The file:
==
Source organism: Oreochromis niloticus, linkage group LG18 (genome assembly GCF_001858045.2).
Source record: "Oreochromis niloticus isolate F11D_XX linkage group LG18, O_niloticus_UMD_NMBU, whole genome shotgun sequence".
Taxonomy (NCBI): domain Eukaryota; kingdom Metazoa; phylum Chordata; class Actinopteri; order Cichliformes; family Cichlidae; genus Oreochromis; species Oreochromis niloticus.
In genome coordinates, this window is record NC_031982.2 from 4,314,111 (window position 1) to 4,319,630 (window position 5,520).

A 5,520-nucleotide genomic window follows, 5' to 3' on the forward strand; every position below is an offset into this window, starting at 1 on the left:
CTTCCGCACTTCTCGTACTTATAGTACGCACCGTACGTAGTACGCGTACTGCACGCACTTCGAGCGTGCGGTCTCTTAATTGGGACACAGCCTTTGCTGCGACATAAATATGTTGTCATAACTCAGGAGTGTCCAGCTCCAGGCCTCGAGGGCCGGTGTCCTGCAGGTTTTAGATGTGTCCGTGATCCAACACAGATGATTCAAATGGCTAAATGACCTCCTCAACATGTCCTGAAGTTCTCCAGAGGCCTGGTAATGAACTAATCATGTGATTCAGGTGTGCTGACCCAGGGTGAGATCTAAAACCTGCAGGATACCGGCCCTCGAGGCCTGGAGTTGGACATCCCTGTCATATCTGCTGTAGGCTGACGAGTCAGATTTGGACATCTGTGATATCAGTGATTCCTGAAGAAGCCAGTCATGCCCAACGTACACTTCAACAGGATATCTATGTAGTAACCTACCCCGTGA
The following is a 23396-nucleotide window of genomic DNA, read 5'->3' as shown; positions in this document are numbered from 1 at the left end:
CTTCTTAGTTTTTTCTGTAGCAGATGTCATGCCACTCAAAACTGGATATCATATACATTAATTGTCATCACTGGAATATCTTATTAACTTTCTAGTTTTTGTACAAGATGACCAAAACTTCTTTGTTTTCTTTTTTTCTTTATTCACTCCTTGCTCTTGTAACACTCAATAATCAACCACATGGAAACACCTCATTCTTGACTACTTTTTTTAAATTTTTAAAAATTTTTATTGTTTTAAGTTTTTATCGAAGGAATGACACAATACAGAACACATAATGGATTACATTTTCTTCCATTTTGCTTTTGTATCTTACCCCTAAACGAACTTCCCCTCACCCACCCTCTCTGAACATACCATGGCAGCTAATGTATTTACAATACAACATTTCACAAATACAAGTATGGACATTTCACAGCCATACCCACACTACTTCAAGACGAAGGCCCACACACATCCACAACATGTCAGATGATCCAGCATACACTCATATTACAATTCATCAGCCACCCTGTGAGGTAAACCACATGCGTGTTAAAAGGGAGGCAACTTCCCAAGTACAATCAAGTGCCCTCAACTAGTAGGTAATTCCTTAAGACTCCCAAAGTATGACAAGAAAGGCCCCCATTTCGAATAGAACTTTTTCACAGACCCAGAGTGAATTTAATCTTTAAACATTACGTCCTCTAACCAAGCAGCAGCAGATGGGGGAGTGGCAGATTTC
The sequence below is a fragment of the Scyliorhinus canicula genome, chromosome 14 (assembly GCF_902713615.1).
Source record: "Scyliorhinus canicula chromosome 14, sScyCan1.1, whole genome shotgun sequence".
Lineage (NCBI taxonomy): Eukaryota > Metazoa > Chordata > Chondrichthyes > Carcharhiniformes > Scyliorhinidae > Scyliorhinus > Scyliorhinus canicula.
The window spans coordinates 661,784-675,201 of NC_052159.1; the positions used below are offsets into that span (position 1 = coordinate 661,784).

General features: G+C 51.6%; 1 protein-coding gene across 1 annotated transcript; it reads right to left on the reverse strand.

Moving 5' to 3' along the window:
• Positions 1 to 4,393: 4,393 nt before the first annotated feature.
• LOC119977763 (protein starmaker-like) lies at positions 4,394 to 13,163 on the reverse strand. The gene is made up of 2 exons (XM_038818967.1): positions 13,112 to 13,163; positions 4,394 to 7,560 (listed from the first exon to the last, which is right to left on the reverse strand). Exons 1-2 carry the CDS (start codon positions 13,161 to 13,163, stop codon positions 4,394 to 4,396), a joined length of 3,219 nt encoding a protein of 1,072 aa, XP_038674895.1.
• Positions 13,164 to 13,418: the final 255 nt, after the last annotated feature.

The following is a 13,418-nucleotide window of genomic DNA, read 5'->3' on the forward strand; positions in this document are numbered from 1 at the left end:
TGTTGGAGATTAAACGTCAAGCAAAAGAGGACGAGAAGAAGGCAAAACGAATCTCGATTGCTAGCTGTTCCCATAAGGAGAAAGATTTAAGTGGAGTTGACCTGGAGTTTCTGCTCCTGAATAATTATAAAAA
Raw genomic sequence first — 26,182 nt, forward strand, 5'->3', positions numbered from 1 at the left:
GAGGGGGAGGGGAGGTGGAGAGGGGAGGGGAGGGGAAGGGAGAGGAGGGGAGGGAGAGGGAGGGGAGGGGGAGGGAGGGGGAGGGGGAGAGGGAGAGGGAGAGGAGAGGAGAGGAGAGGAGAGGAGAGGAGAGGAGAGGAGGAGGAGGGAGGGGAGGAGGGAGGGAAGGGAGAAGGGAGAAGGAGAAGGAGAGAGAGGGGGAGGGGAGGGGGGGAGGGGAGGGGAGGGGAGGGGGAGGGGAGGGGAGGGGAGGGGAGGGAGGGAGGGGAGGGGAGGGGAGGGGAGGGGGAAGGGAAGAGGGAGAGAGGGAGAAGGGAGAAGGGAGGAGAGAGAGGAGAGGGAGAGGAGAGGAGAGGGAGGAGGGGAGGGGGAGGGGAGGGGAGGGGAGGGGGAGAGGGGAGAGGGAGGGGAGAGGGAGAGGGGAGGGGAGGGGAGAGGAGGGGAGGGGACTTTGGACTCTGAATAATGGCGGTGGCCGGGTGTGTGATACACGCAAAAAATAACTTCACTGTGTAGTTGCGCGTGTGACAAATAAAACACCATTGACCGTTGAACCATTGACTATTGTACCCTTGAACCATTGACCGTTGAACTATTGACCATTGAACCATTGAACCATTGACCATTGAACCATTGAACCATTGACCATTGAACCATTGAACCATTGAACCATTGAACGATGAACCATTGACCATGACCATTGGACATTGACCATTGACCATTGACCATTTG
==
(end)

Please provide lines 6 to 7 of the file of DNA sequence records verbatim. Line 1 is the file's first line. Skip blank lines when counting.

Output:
CTTCCGCACTTCTCGTACTTATAGTACGCACCGTACGTAGTACGCGTACTGCACGCACTTCGAGCGTGCGGTCTCTTAATTGGGACACAGCCTTTGCTGCGACATAAATATGTTGTCATAACTCAGGAGTGTCCAGCTCCAGGCCTCGAGGGCCGGTGTCCTGCAGGTTTTAGATGTGTCCGTGATCCAACACAGATGATTCAAATGGCTAAATGACCTCCTCAACATGTCCTGAAGTTCTCCAGAGGCCTGGTAATGAACTAATCATGTGATTCAGGTGTGCTGACCCAGGGTGAGATCTAAAACCTGCAGGATACCGGCCCTCGAGGCCTGGAGTTGGACATCCCTGTCATATCTGCTGTAGGCTGACGAGTCAGATTTGGACATCTGTGATATCAGTGATTCCTGAAGAAGCCAGTCATGCCCAACGTACACTTCAACAGGATATCTATGTAGTAACCTACCCCGTGA
The following is a 23396-nucleotide window of genomic DNA, read 5'->3' as shown; positions in this document are numbered from 1 at the left end: